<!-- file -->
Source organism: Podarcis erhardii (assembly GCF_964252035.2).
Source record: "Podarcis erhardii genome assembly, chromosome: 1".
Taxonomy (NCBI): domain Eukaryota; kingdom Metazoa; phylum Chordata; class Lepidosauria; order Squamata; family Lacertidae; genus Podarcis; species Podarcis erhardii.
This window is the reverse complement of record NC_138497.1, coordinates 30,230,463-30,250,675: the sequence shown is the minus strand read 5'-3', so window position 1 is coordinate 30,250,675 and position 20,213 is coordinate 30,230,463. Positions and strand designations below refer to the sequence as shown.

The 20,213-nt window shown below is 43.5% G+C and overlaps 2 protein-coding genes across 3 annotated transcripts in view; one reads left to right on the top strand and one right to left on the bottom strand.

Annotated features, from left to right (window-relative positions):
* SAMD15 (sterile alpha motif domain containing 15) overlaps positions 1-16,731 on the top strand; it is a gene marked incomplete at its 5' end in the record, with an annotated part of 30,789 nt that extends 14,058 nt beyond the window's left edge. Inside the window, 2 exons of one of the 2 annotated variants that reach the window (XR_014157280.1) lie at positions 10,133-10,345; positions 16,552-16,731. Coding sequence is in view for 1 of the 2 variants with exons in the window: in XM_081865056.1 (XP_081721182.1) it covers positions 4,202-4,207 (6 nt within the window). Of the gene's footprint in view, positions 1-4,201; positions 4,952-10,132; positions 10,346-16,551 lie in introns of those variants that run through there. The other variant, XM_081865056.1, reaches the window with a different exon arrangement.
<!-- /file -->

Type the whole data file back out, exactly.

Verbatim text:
Source organism: Podarcis erhardii (assembly GCF_964252035.2).
Source record: "Podarcis erhardii genome assembly, chromosome: 1".
Taxonomy (NCBI): domain Eukaryota; kingdom Metazoa; phylum Chordata; class Lepidosauria; order Squamata; family Lacertidae; genus Podarcis; species Podarcis erhardii.
This window is the reverse complement of record NC_138497.1, coordinates 30,230,463-30,250,675: the sequence shown is the minus strand read 5'-3', so window position 1 is coordinate 30,250,675 and position 20,213 is coordinate 30,230,463. Positions and strand designations below refer to the sequence as shown.

The 20,213-nt window shown below is 43.5% G+C and overlaps 2 protein-coding genes across 3 annotated transcripts in view; one reads left to right on the top strand and one right to left on the bottom strand.

Annotated features, from left to right (window-relative positions):
* SAMD15 (sterile alpha motif domain containing 15) overlaps positions 1-16,731 on the top strand; it is a gene marked incomplete at its 5' end in the record, with an annotated part of 30,789 nt that extends 14,058 nt beyond the window's left edge. Inside the window, 2 exons of one of the 2 annotated variants that reach the window (XR_014157280.1) lie at positions 10,133-10,345; positions 16,552-16,731. Coding sequence is in view for 1 of the 2 variants with exons in the window: in XM_081865056.1 (XP_081721182.1) it covers positions 4,202-4,207 (6 nt within the window). Of the gene's footprint in view, positions 1-4,201; positions 4,952-10,132; positions 10,346-16,551 lie in introns of those variants that run through there. The other variant, XM_081865056.1, reaches the window with a different exon arrangement.